But I think that framing depends on whether you look at the story from a personal or meta level. On a meta level this story is the trolley problem on steroids. Forget five strangers on the tracks versus one, we’re talking about survival of life on Earth – billions of people – against the life of one person who is, to you, particularly beloved. By pure utilitarian calculus this is a fairly easy call (the needs of the many, as Spock would say). Of course, that presumed that the apocalypse is really happening and the requested sacrifice could really stop it.
A similar dilemma animated the season finale of The Last of Us (and the end of the game, so far as I’ve read), in which Joel was faced with Ellie being operated on in a way that would kill her but that might lead to a cure for the pandemic that was ravaging humanity. Rather than give it much thought, he broke very bad (badder than before, at any rate) and killed anyone who got between he and Ellie. He saved her, thus potentially condemning the rest of the people on the planet.
Is that a happy ending? It sure is for Joel, who doesn’t have to go through the trauma of losing (in essence) another daughter. Is it for Ellie? Hard to tell, since she didn’t really get much choice in the matter (either way). Is it for humanity? If it was going to lead to a cure, fuck no, but if it wasn’t?
My point isn’t to take sides (although I have my preferences, like anybody), but to point out that any on person’s conception of a “happy” ending might not match someone else’s. In a way, that’s a great thing for writers. Endings are hard and the knowledge that people can interpret a particular ending so differently means it’s folly to try and please people. But in another, it means more to think about when trying to shoot for a happy ending.
As always, the best course is to think hard about what you’re going to do and why you want to do it. That way at least you’ll have a satisfactory conclusion to the story you want to tell.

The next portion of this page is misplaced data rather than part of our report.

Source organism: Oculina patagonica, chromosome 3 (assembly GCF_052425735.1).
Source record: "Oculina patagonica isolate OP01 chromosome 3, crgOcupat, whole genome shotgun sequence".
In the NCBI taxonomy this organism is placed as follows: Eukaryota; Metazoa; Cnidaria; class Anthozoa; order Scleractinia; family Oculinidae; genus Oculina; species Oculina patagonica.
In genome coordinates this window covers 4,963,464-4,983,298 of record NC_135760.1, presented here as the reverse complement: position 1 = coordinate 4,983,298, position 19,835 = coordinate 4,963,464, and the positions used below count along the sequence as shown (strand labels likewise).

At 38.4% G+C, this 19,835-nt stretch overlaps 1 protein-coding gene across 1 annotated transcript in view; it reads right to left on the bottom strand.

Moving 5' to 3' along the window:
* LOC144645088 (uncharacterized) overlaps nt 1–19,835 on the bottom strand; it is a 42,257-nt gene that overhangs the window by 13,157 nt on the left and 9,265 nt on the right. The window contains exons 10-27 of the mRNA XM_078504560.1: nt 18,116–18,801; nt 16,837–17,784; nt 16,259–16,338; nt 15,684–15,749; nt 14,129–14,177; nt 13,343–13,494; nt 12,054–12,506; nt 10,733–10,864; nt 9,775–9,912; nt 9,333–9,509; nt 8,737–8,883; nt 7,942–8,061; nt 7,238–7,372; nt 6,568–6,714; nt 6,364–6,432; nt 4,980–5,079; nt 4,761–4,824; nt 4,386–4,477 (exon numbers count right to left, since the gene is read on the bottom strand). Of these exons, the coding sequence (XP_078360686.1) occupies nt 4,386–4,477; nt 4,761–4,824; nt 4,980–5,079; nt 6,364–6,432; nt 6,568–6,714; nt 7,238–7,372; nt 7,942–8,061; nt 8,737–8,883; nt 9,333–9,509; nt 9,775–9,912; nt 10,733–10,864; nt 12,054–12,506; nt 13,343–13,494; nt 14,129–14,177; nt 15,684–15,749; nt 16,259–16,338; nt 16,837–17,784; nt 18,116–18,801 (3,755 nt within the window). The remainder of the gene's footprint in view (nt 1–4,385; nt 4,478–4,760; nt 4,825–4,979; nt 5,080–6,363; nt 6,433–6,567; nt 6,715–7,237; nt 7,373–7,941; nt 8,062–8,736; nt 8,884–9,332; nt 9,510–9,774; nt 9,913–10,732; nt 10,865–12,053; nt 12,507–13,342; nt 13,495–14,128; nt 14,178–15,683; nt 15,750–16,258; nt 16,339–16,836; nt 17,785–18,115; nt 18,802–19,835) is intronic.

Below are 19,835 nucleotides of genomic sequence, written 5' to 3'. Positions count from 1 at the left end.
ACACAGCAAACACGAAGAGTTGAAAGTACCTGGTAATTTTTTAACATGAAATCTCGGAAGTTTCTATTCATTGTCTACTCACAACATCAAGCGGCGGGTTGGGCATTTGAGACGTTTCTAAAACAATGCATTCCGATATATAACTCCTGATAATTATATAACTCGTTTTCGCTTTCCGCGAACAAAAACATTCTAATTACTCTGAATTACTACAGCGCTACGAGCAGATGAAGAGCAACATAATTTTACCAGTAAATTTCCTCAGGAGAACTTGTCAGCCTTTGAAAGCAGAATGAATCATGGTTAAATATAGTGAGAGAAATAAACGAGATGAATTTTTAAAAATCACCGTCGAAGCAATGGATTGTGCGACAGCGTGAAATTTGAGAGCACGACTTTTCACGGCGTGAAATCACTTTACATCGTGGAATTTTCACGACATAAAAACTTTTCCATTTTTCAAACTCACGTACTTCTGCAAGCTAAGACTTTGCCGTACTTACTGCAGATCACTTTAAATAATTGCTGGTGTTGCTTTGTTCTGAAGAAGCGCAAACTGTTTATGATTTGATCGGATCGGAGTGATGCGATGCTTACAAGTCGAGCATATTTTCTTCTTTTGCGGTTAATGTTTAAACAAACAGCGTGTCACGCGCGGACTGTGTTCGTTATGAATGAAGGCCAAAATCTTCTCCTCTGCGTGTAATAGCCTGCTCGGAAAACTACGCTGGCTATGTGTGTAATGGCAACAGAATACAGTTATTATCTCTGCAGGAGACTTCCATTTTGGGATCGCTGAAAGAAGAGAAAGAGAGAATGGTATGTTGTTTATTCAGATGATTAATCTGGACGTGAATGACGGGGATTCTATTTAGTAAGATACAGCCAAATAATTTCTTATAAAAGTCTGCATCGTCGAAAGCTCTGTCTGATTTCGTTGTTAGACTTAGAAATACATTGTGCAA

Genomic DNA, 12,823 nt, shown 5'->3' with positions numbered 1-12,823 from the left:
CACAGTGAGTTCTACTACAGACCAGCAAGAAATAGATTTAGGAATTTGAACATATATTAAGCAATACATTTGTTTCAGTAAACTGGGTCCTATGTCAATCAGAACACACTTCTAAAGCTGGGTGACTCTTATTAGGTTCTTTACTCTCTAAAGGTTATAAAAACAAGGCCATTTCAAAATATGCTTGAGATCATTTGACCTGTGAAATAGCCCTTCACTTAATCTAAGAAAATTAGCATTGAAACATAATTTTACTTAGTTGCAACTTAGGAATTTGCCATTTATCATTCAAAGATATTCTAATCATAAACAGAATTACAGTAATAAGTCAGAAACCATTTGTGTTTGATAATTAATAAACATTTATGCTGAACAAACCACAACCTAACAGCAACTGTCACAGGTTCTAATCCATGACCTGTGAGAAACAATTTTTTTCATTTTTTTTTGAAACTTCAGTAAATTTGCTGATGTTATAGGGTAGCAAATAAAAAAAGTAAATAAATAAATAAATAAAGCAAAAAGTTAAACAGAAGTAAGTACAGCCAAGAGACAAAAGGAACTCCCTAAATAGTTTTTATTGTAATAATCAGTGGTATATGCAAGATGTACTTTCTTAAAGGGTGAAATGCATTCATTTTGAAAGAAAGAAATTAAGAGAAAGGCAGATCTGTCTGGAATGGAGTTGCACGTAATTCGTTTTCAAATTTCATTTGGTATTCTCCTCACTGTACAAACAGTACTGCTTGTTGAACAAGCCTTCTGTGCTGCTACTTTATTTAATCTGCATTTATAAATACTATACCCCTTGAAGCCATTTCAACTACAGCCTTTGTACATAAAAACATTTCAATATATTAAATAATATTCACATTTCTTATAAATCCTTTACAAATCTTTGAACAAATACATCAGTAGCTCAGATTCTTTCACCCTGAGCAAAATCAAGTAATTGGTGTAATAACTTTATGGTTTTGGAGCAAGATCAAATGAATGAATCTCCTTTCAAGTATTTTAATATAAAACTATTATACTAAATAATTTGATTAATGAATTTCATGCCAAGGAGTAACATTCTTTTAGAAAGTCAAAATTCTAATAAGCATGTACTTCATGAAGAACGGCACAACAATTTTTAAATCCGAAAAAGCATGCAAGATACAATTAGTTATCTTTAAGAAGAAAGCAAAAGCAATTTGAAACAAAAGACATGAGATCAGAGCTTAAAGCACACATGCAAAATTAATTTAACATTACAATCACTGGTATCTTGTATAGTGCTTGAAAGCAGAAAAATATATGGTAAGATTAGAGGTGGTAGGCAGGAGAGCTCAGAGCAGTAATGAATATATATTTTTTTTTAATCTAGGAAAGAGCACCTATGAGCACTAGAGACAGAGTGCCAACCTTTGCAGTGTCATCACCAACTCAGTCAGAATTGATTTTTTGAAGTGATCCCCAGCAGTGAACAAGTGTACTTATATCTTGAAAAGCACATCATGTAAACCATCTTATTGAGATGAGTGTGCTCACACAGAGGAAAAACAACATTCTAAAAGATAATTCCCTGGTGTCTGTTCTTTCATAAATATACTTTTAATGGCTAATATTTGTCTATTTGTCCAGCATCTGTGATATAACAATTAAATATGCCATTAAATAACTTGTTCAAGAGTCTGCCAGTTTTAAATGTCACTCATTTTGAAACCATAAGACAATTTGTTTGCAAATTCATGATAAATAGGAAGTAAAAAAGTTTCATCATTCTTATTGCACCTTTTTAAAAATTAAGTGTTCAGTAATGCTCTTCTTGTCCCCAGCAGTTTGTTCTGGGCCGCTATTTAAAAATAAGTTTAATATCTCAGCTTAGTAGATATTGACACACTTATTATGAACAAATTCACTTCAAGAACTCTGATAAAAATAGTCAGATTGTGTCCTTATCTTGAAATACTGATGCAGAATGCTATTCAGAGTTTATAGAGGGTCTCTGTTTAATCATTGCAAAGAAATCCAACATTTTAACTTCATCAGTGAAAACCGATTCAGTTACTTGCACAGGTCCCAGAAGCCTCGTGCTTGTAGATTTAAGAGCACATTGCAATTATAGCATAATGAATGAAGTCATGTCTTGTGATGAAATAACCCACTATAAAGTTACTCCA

We’ve all sat through movies, or slogged through books, that are too damned log. Did Uncut Gems really need two hours of shouty Adam Sandler? Wouldn’t 90 minutes have done the trick? Do any of the Song of Ice and Fire books need those long descriptions of food?. Couldn’t most of those Netflix true crime documentary series be cut to a feature length doc rather than four or five TV episodes? Isn’t in the obligation of the creators of these entertainments to be as efficient as possible?
Not so fast, argues author Lincoln Michel. Last month he made a strong argument that it’s the “unnecessary” stuff that makes art worth doing. I’m not sure that he’s completely correct, but he’s certainly not wrong.
Michel references people who complain about scenes of sex or violence, or, most hilariously, “those damn whale chapters” in Moby Dick, because “they don’t move the plot along.” Dubbing these folks “consumers” rather than readers, he suggests that their “ideal story seems to be a Wikipedia plot summary.” This might have many causes, from a modern obsession with efficiency to artists seeking short cuts to satisfy an increasingly fragmented audience.
For Michel, this is not a good thing:
Yet I would like to humbly suggest this thinking is entirely wrong. The unnecessary is most necessary part of art. Art is exactly the place to let your eye linger on what fascinates it. Art isn’t an SEO optimized app or a rubric for overworked teachers to grade five-paragraph essays. Art is exactly the space—perhaps the last space left—where we can indulge, explore, and expand ourselves. If we can’t be weird, extraneous, over-the-top, discursive, and hedonistic in our art, where can we be?
While recognizing that the seemingly extraneous stuff can have meaning in the work (by deepening understanding of a character, for instance), Michel goes so far as to claim that “I don’t believe art has ‘a point.’” In other words, for Michel, art is about the journey itself, not the destination and the tangents and dead ends that are explored along the way are as much a part of that as the jaunt down the proverbial Yellow Brick Road.
I like a lot of what Michel is saying here. I write fiction, but I also write briefs and other legal arguments in my day job and in that role, there is no doubt, brevity counts. Lawyers are famously long winded, I know, but you really want to convince the judge (or law clerk) reading your brief in the most efficient way possible, so you trim down the issues, trim down the facts to the bare minimum.